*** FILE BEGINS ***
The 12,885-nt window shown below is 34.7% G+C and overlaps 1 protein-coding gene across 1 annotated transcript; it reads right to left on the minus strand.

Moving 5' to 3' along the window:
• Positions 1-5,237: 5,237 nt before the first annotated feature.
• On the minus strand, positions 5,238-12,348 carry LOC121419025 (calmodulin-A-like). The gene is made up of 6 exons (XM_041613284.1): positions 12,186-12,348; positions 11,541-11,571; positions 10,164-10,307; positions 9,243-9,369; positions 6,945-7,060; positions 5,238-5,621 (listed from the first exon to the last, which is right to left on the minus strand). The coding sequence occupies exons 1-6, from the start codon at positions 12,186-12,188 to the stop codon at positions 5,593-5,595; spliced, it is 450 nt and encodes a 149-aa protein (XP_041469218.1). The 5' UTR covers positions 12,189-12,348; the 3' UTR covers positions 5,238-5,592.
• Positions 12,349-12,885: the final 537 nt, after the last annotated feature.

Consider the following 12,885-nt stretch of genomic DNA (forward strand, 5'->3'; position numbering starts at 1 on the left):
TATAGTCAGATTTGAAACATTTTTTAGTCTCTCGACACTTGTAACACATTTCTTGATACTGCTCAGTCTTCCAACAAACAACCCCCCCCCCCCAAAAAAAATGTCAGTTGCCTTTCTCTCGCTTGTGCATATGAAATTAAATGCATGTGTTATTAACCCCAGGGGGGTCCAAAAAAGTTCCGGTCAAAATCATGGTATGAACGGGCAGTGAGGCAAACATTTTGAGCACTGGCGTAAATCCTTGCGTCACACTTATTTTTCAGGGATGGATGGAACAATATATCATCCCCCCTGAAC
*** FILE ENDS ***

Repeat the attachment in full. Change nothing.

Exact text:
The 12,885-nt window shown below is 34.7% G+C and overlaps 1 protein-coding gene across 1 annotated transcript; it reads right to left on the minus strand.

Moving 5' to 3' along the window:
• Positions 1-5,237: 5,237 nt before the first annotated feature.
• On the minus strand, positions 5,238-12,348 carry LOC121419025 (calmodulin-A-like). The gene is made up of 6 exons (XM_041613284.1): positions 12,186-12,348; positions 11,541-11,571; positions 10,164-10,307; positions 9,243-9,369; positions 6,945-7,060; positions 5,238-5,621 (listed from the first exon to the last, which is right to left on the minus strand). The coding sequence occupies exons 1-6, from the start codon at positions 12,186-12,188 to the stop codon at positions 5,593-5,595; spliced, it is 450 nt and encodes a 149-aa protein (XP_041469218.1). The 5' UTR covers positions 12,189-12,348; the 3' UTR covers positions 5,238-5,592.
• Positions 12,349-12,885: the final 537 nt, after the last annotated feature.

Consider the following 12,885-nt stretch of genomic DNA (forward strand, 5'->3'; position numbering starts at 1 on the left):
TATAGTCAGATTTGAAACATTTTTTAGTCTCTCGACACTTGTAACACATTTCTTGATACTGCTCAGTCTTCCAACAAACAACCCCCCCCCCCCAAAAAAAATGTCAGTTGCCTTTCTCTCGCTTGTGCATATGAAATTAAATGCATGTGTTATTAACCCCAGGGGGGTCCAAAAAAGTTCCGGTCAAAATCATGGTATGAACGGGCAGTGAGGCAAACATTTTGAGCACTGGCGTAAATCCTTGCGTCACACTTATTTTTCAGGGATGGATGGAACAATATATCATCCCCCCTGAAC